„It always gets me nervous when I go into a restaurant that has heavy objects high on shelves,“ he said. „It’s unlikely you’ll get an earthquake. But, we just don’t know.“

The Iranian Nuclear Horn Grows Despite the Virus (Daniel 8:4)

And its clandestine agenda
By Warren Reinsch • March 28
The Islamic Republic of Iran has been one of the worst-hit countries by the coronavirus. As of March 27, it had over 27,000 confirmed cases and over 2,000 deaths. Satellite images released by the New York Times showing mass burial graves in the city of Qom, where the virus was first reported in Iran, have caused many to believe the numbers are much higher than reported. The nation is now facing a second wave of the outbreak. Iran’s response to the virus reflects the regime’s agenda.
Many hold Iran’s slow response to the virus accountable for the infection in other Middle East nations. Jonathan Spyer wrote for the Jerusalem Post, “Tehran’s relations with Beijing are of growing importance to the regime. Iran therefore preferred to downplay reports of the virus rather than risk offending its ally.” Iran did not cancel flights or suspend trade between the two nations.
To make matters worse, even after the first case was reported in Qom, it made no efforts at quarantine, instead allowing mass religious pilgrimages to the city. A hospital administrator in Tehran said, “If we had limited the travel of people in Qom, since the epicenter of the illness is in Qom, the spread would not have been so extensive.” Maps of the infected area show that the virus quickly spread to nearby provinces, and then to the rest of Iran.
Another reason Iran was slow to quarantine was because of the parliamentary elections on February 21. The Islamic regime wanted to ensure the elections would continue as planned, leading to a more hard-line parliament.
Supreme Leader Ayatollah Ali Khamenei said on March 3: “This disease is not serious; we have seen more disastrous calamities than this.” He claimed that the virus would only be a “fleeting event.” But as the infected numbers grew and the deaths increased, the mullahs were forced to revise their statements.
On March 22, Khamenei came out refusing United States help, claiming, “Possibly your medicine is a way to spread the virus more.” He was echoing Chinese government spokesman Lijian Zhao, who tweeted earlier this month that it “might be U.S. Army who brought the epidemic to Wuhan.” Khamenei even claimed the virus was “specifically built for Iran using the genetic data of Iranians, which they have obtained through different means.”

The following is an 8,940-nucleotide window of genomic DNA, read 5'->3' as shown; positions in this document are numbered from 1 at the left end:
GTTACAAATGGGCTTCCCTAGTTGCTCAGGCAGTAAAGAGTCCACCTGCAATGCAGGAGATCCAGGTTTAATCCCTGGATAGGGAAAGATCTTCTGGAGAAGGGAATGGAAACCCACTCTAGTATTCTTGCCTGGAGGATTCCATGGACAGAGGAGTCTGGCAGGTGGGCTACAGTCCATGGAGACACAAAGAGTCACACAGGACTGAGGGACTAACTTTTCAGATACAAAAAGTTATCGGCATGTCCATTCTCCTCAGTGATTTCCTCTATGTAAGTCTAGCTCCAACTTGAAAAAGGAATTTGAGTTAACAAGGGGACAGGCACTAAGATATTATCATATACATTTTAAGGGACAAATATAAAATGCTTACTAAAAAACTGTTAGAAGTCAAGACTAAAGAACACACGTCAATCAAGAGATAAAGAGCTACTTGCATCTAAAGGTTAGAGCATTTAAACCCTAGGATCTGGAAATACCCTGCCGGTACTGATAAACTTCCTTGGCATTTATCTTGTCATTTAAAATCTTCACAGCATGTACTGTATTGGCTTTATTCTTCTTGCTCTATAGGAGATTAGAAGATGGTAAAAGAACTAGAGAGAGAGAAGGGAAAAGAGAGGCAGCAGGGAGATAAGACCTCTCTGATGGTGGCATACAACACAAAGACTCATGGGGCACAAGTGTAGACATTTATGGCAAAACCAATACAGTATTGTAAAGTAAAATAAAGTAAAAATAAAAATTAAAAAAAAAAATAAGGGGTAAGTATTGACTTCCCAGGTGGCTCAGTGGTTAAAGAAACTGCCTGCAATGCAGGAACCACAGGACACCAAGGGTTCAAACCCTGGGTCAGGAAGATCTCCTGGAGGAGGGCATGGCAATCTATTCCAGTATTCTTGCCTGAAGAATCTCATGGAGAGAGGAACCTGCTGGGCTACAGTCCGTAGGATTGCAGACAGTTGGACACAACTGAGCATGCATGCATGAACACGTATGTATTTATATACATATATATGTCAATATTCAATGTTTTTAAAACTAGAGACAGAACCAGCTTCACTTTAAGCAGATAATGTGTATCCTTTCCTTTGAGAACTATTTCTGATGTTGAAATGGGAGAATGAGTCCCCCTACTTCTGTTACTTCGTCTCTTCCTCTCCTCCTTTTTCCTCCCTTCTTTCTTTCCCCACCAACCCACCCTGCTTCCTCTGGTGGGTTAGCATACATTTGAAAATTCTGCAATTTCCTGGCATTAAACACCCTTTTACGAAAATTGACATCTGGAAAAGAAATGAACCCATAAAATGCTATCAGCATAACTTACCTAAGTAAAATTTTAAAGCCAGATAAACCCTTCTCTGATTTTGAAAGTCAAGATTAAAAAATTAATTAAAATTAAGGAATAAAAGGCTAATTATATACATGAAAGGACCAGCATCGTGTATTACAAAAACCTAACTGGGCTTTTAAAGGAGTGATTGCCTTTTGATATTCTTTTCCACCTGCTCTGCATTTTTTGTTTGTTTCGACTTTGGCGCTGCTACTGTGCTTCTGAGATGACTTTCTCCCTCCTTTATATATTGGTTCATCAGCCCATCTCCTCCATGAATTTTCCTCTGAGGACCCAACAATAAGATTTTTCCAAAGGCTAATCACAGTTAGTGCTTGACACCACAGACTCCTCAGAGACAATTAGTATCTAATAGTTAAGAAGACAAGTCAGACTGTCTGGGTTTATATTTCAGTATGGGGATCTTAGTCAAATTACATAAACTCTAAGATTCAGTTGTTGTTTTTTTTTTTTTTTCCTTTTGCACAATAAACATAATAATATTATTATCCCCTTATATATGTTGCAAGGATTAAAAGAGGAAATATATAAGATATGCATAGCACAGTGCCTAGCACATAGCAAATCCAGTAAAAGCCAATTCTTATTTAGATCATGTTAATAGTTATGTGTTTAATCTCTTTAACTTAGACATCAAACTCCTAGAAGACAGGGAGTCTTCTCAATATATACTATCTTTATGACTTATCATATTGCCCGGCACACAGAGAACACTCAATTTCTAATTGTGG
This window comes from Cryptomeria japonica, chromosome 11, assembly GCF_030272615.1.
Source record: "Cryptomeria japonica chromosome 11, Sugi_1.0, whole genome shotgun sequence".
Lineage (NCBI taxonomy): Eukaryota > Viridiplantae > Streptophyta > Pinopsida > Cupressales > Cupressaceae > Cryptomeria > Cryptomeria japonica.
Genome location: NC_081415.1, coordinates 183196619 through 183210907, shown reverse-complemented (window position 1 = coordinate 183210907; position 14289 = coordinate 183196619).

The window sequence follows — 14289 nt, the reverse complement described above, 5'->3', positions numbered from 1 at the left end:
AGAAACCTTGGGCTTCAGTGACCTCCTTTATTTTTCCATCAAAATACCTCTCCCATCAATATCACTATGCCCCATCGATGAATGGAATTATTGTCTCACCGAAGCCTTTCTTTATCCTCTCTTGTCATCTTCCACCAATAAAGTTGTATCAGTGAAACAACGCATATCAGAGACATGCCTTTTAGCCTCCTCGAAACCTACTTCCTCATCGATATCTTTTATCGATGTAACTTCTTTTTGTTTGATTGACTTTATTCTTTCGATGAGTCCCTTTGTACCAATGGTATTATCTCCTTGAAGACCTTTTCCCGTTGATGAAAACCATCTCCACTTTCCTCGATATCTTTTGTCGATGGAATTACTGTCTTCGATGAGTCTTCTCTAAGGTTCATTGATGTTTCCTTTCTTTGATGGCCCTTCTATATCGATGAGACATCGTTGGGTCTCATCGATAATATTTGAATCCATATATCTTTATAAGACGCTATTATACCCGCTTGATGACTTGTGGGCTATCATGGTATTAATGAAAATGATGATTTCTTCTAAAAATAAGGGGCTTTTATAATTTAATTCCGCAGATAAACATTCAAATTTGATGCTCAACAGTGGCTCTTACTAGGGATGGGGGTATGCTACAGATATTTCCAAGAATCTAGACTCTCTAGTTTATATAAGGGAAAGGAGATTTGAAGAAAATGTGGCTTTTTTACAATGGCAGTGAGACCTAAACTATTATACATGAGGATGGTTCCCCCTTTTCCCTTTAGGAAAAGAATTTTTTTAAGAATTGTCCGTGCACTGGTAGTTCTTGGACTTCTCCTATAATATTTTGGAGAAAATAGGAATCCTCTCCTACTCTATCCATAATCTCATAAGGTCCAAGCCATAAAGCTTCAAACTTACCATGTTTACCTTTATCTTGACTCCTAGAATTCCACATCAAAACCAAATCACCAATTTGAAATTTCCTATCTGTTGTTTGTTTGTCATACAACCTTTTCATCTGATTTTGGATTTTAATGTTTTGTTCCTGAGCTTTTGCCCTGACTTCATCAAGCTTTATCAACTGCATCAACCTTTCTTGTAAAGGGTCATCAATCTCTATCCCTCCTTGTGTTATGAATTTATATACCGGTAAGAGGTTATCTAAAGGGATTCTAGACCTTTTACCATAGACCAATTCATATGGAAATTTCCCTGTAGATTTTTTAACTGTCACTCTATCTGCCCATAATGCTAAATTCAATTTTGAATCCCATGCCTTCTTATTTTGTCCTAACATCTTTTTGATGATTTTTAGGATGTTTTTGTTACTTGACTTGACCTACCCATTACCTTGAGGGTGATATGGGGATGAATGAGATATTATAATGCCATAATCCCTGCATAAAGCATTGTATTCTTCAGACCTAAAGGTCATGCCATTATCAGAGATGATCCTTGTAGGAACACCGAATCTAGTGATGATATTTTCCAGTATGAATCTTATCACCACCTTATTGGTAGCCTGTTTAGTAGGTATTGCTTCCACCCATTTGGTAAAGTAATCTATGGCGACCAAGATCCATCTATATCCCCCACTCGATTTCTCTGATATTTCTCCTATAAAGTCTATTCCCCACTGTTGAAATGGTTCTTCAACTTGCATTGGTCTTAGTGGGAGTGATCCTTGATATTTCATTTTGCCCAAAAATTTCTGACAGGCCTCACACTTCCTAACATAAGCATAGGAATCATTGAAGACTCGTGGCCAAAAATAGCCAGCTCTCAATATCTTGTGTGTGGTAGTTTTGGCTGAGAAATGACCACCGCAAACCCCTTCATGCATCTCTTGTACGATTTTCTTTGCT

Coronavirus: A Two-Edged Sword
Yoel Guzansky, a senior researcher at the Institute for National Security Studies, called coronavirus a double-edged sword. While Iran is struggling to deal with the deaths and contain its spread, the virus has also provided the nation with an opportunity.
“Iran’s leaders might be focused on dealing with the coronavirus, but on the flip side, they might also be taking advantage of it,” Israel Hayom wrote on March 18 (emphasis added). “[W]ith the world’s focus temporarily diverted, [the mullahs are] working secretly to advance their efforts to achieve nuclear capability.”
Iran has refused access to International Atomic Energy Agency (iaea) inspectors in three potential nuclear sites. Earlier this month, newly appointed Director General Rafael Mariano Grossi called on Iran to allow inspectors access to these locations, but “it has refused to let inspectors visit. Clearly, Iran has something to hide” (ibid).
Guzansky told Jerusalem News Syndicate that “we should all be paying attention to what Iran is doing, especially now.”
While the world is hyperventilating over a fear of coronavirus, Iran has kicked its nuclear program into high gear. On March 3, the iaea announced that Iran has nearly tripled its stockpile of enriched uranium since November. The iaea reported that as of February 19, Iran had a total of 1,021 kilograms of enriched uranium, far more than the 300-kilogram limit set by the Joint Comprehensive Plan of Action. For comparison, a small nuclear bomb only requires about 50 kilograms. The first nuclear bomb dropped on Hiroshima in 1945 only contained 64 kilograms of Uranium-235. Iran has far surpassed these limitations.
Iran’s ultimate goal—despite what news media report—is to build the bomb (for proof, read “Don’t Believe the Deniers—Iran Wants to Go Nuclear”).